Friday, December 31, 2010

Midnight pancakes...

Someone at work asked me what I do to celebrate New Year's Eve. For many years, when I had teenagers at home, they and their friends seemed to gather at our small but welcoming house. I learned to love the sound of happy chatter, competitive games and twenty people calling me Mom at the same time. For some reason, it became a tradition that at the stroke of midnight, I started cooking a huge batch of pancakes, smothered with real butter and luscious streams of maple syrup. Nobody ever objected. I started out with small ones, about the size of a silver dollar, so everybody could get a first taste. Then I made regular ones until everybody was stuffed. Fun memories.

In honor of those memories, here are a few things maybe you didn't know about pancakes:

"Names for pancakes:
Silver dollars, flapjacks, hubcaps, Johnny cakes, platters, Saturday morning specials, griddlebacks, panky-doos, berry patches, 2-ds, flipills, circles of life, hotcakes, butter gutters, griddlecakes, and Chuck Norris crepes.

German Pancakes or Dutch baby pancakes served in American pancake houses are bowl-shaped. They are eaten with lemons and powdered sugar, jam, or caramelized apples, as well as fritters.

Pancake Day is widely celebrated in Australia: in a "pancake race" each participant carries a pancake in a frying pan. All runners must toss their pancakes as they run and catch them in the frying pan. This event is said to have originated in Olney, England in 1444 when a housewife was still busy frying pancakes to eat before the Lenten fast when she heard the bells of St Peter and St Paul's Church calling her to the Shriving Service. Eager to get to church, she ran out of her house still holding the frying pan complete with pancake, and still wearing her apron and headscarf.

A crêpe is a French variety of thin pancake cooked on one or both sides in a special crepe pan to achieve a network of fine bubbles often compared to lace - a savory variety made from buckwheat is usually known as a galette. In Germany, pancakes can be made from potatoes. In Italy they can be fried and stuffed with ricotta and chocolate into what are known as cannoli."

Sounds pretty good to me.

Oh, and have a safe New Year's Eve.

Thursday, December 9, 2010

Nik's Traditions

My son, Nik, is unique, creative, sentimental, fun, mustauched, and a real traditionalist.

For more years than I can remember, he has given punching ballons to each of his nieces and nephews (like Thomas in this picture) for Christmas. In fact, they've come to expect it. (I'll bet Blickenstaff's has some.)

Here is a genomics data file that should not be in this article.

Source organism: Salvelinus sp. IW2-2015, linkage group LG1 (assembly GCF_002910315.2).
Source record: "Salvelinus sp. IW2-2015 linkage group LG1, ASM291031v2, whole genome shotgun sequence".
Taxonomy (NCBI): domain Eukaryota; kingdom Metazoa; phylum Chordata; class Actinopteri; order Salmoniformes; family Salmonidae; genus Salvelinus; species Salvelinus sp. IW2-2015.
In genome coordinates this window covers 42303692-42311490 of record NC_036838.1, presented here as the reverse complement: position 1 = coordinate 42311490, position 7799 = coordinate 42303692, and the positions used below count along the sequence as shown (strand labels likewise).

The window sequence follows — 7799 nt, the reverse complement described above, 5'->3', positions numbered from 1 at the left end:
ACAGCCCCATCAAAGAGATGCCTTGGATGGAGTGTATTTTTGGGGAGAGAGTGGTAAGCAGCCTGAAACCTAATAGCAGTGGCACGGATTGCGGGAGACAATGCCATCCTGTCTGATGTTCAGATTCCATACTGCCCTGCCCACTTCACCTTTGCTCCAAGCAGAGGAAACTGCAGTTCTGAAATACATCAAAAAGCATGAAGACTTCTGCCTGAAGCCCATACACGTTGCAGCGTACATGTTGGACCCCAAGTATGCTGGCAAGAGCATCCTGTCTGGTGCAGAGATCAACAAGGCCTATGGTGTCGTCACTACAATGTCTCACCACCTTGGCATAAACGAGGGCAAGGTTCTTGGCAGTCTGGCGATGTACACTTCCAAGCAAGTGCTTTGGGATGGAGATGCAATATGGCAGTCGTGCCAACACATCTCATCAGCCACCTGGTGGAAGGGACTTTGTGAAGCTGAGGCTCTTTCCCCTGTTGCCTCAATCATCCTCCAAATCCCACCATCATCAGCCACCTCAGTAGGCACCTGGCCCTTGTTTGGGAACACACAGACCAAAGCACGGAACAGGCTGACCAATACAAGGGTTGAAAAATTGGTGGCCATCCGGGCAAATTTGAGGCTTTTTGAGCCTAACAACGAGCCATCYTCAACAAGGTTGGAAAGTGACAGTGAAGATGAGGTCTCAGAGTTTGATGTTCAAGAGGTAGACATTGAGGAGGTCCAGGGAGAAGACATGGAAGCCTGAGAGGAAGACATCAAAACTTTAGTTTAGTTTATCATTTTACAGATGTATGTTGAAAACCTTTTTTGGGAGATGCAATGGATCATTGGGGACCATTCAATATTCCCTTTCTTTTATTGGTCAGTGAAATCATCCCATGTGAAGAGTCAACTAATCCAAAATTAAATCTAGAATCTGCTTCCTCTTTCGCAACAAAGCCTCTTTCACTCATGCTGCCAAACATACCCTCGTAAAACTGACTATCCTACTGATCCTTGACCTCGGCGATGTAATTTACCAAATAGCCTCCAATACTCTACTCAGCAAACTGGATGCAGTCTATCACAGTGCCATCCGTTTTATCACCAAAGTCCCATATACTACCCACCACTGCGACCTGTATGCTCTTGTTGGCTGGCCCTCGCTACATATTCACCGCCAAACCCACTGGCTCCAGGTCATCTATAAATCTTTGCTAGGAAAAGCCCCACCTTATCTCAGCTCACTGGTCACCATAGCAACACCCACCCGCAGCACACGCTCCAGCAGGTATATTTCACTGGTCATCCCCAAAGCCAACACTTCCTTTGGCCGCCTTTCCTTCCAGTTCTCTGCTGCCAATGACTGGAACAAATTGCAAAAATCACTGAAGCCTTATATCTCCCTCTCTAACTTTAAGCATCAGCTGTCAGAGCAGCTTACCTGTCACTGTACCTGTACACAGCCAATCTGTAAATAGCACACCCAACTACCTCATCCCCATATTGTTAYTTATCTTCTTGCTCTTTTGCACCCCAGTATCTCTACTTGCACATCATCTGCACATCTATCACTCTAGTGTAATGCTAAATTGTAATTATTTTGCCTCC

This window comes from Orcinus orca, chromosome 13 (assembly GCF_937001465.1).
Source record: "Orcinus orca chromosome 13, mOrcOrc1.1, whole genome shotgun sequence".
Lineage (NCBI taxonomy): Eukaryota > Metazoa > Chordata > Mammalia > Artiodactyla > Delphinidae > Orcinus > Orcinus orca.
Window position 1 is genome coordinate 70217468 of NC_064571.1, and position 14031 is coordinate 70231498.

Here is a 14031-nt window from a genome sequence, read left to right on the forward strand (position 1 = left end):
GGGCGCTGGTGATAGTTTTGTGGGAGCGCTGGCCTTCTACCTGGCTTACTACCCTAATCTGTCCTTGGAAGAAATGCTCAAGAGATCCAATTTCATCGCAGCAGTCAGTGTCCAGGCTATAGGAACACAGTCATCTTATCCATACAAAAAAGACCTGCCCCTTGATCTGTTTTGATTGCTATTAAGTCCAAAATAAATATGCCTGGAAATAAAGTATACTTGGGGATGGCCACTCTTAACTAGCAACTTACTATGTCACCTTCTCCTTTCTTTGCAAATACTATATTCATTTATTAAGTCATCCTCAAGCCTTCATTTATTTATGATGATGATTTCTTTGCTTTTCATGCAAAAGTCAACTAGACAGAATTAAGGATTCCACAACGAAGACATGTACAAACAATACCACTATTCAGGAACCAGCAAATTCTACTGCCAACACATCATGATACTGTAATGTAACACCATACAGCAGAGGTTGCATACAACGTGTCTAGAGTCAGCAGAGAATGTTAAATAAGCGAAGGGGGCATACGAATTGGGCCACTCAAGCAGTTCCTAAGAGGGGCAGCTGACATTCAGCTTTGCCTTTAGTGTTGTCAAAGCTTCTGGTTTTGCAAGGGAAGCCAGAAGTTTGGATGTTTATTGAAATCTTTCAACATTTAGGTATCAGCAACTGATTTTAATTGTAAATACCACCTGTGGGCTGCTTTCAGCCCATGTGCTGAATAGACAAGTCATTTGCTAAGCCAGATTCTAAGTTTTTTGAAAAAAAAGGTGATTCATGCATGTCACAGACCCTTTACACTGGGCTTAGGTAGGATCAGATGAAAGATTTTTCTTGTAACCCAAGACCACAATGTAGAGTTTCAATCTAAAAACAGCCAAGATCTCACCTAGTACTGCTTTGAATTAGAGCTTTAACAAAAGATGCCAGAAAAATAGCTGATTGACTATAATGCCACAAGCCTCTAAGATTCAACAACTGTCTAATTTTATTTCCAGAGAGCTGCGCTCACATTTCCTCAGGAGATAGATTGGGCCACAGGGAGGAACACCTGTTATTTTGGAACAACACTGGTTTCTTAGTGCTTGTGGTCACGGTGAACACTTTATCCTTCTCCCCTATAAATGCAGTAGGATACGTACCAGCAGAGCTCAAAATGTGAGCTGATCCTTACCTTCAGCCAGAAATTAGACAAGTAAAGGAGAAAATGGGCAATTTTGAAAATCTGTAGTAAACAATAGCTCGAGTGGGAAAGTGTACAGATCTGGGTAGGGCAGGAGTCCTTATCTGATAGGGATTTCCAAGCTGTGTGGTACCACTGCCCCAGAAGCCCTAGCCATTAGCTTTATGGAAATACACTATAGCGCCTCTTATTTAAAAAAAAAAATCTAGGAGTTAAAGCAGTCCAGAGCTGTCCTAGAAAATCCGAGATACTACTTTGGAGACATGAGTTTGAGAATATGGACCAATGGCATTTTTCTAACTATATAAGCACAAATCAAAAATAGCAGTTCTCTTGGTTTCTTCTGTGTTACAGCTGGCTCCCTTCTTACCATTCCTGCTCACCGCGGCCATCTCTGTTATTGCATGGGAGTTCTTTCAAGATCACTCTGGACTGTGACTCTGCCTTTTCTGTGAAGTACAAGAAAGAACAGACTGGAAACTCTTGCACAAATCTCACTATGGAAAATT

The adults have come to expect something else. He didn't create the recipe, but has made it his. What recipe, you say?

Christmas Honey Taffy, Nik-style:

(Use a good-sized pan:)
2 cups honey
2 cups sugar
1 T apple cider vinegar

Stir occasionally and heat just to hard ball stage, then pour into buttered glass pan.

As soon as it’s barely cool enough to handle, spread butter on both your hands, stretching it like taffy and doubling it back to pull again. (If it doesn't burn your hands, you started too late.) The more you can pull it before it gets too hard, the lighter the candy will be, literally. When you can't pull it anymore, whether because it's almost setting up or because your arms feel like they're going to fall off, stretch it out on the area described below.

Have a countertop or table already prepared. Lay out some waxed paper with powdered sugar spread around on it. Stretch the pulled candy into a snake-like shape and score with a butter knife every inch or so. It sets up fast. When it hardens, turn it over and crack it in your hands with a table knife handle; it’ll break apart. You can wrap it individually in waxed paper to keep it from sticking together or just chip off a bit with the knife handle when you want some.

Wonderful stuff, supposedly good for your throat, too. Medicine that tastes good.

Bring it on, Nik! (and p.s. to the other kids, I'll write about you, too, if you bring me stuff :o) Love, Mom

Wednesday, December 8, 2010

Stop by on your way from the North Pole, please.

I called to talk to my daughter in Cardston yesterday and my little granddaughter answered the phone. She turns 4 tomorrow and she talks really well. She told me lots of stuff about the cat and dog and her baby sister.

A friend of their family was going to make a trip down here last weekend and offered to take back all the toys, but for some reason, she decided not to come. Meanwhile, back at the ranch, I bought a whole bunch of stuff, thinking this was the chance, no international shipping. I had told Taylor and Carver that I was sending them presents!

Little Taylor said, "Grandma, did you send the presents?" I said it was too far and that I couldn't send them now but would save them for when they came to visit. She's a great problem solver. She said, "I'll just have Santa bring me." How rational. I said, "That's a good idea, Tay, but maybe it will be a little too cold."

Anybody know the number to the North Pole? Or somebody who is driving from Utah or Idaho to Alberta around the holidays, besides Santa, I mean? I'll buy them a tank of gas if they'll get the box to my sweet little ones.